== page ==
Joe Biden ate his Wheaties this morning. #DemDebate— Imani Gandy (@AngryBlackLady) February 26, 2020
The shouting resumed; Steyer insisted that he didn’t know about his prisons’ atrocities and sold them as soon as he learned of them. He then declared his commitment to racial justice. Klobuchar got the floor by shouting over the fray. She then explained that she’s far more effective when it comes to legislation than Warren or Sanders, before noting that many promises have been broken to the African American community by our society.
Bloomberg than noted that he helped fund half of the Blue Wave Democrats, to an audible grunt from Buttigieg.
wait, did Bloomberg just refer to the new House Democratic majority by saying **Ã¢Â�Â�I bought that?Ã¢Â�Â�**— Amanda Fischer (@amandalfischer) February 26, 2020
The former mayor then echoed the same story about Sanders vs. Trump that the other moderates told, namely that he’ll lose and commit the nation to four more years of the madman in the White House. Sanders was greeted by boos when he said only billionaires supported Bloomberg before highlighting his diverse coalition as a counter to the former New York mayor’s prediction that moderates will never vote for him. Warren then asserted that she too has popular progressive plans that will unite moderates, stressing that she knows how to pay for them all.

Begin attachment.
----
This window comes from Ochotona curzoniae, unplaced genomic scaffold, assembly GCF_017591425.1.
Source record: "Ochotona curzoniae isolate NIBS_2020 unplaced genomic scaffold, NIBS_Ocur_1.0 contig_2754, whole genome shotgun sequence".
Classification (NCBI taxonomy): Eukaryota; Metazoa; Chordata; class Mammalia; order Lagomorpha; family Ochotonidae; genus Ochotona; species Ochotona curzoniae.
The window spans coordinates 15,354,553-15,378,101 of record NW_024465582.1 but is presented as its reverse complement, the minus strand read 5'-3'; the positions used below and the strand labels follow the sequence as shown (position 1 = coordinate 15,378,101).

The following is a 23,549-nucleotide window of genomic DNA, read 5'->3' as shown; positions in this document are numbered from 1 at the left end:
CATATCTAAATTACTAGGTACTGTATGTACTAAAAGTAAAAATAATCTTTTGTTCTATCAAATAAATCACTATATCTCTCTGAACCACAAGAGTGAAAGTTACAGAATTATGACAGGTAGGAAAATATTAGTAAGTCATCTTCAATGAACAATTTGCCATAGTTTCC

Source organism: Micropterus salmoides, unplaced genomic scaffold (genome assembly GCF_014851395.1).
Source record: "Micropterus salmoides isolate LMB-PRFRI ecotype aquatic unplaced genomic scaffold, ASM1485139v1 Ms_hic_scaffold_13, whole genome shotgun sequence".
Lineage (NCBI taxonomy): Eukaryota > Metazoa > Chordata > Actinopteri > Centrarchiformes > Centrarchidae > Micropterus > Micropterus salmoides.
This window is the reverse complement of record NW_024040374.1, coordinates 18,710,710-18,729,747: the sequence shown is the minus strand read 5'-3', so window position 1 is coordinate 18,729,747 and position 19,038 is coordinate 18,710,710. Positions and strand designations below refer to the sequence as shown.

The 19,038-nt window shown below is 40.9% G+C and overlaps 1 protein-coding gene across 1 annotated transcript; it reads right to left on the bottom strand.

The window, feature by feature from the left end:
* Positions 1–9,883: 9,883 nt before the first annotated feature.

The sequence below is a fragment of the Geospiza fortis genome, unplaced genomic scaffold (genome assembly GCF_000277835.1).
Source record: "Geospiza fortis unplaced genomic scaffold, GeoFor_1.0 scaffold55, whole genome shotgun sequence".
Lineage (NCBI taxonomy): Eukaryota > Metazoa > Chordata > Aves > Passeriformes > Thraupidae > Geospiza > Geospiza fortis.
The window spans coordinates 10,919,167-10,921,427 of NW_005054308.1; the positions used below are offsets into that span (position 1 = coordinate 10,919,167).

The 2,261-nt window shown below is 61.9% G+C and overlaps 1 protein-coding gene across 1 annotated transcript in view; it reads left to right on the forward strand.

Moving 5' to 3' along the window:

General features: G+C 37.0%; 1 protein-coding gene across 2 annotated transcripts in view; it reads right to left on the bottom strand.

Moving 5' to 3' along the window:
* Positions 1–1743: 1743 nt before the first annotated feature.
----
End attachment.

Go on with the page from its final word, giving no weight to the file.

Then, 38 minutes in, it was time for our first glorious break!
NEW MODERATORS, SAME LACK OF GUN REFORM
The new moderators joined O’Donnell and King, who circled back to Biden, who had been the first to bring up the Mother Emanuel A.M.E church massacre of 2015. She asked why anyone should believe he can finally get meaningful gun reform through Congress. Calling out Sanders’ gun stances, while listing his gun control accomplishments going back to the 90s, Biden asserted that he was the only one on the stage who’d gotten gun legislation through in the past, end promised gun manufacturers that “I’m coming for you.”
Warren used the topic as an opportunity to voice her support to end the filibuster in order to push through gun reform.
Sen. Elizabeth Warren talks about her plan for passing gun safety legislation as President. #DemDebate pic.twitter.com/MaJD0XBAc3— Shannon Watts (@shannonrwatts) February 26, 2020
Sanders was then asked why, out of all the industries he’s gone after, gun manufacturers get a pass. Sanders admitted his vote to shield gun manufacturers from wrongful death lawsuits was “a bad vote,” careful to point out Biden has a few bad votes in his history. He then touted his D- rating with the NRA.